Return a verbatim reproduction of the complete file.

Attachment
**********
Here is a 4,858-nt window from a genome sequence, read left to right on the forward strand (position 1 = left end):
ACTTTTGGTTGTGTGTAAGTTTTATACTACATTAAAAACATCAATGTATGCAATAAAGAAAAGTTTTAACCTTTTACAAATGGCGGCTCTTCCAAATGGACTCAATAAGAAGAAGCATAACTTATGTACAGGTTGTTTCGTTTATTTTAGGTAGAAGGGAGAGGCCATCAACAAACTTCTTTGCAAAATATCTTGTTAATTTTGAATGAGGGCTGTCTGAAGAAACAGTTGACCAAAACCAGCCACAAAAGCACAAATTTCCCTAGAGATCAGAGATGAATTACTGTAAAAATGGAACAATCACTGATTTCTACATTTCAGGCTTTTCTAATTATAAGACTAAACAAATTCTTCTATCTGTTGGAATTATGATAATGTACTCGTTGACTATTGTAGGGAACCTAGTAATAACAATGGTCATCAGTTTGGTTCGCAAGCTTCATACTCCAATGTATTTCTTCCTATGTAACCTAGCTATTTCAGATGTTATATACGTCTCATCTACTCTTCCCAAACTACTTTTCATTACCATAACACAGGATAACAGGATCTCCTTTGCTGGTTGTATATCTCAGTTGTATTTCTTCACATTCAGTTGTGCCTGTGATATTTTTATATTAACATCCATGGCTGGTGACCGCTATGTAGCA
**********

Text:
Here is a 4,858-nt window from a genome sequence, read left to right on the forward strand (position 1 = left end):
ACTTTTGGTTGTGTGTAAGTTTTATACTACATTAAAAACATCAATGTATGCAATAAAGAAAAGTTTTAACCTTTTACAAATGGCGGCTCTTCCAAATGGACTCAATAAGAAGAAGCATAACTTATGTACAGGTTGTTTCGTTTATTTTAGGTAGAAGGGAGAGGCCATCAACAAACTTCTTTGCAAAATATCTTGTTAATTTTGAATGAGGGCTGTCTGAAGAAACAGTTGACCAAAACCAGCCACAAAAGCACAAATTTCCCTAGAGATCAGAGATGAATTACTGTAAAAATGGAACAATCACTGATTTCTACATTTCAGGCTTTTCTAATTATAAGACTAAACAAATTCTTCTATCTGTTGGAATTATGATAATGTACTCGTTGACTATTGTAGGGAACCTAGTAATAACAATGGTCATCAGTTTGGTTCGCAAGCTTCATACTCCAATGTATTTCTTCCTATGTAACCTAGCTATTTCAGATGTTATATACGTCTCATCTACTCTTCCCAAACTACTTTTCATTACCATAACACAGGATAACAGGATCTCCTTTGCTGGTTGTATATCTCAGTTGTATTTCTTCACATTCAGTTGTGCCTGTGATATTTTTATATTAACATCCATGGCTGGTGACCGCTATGTAGCA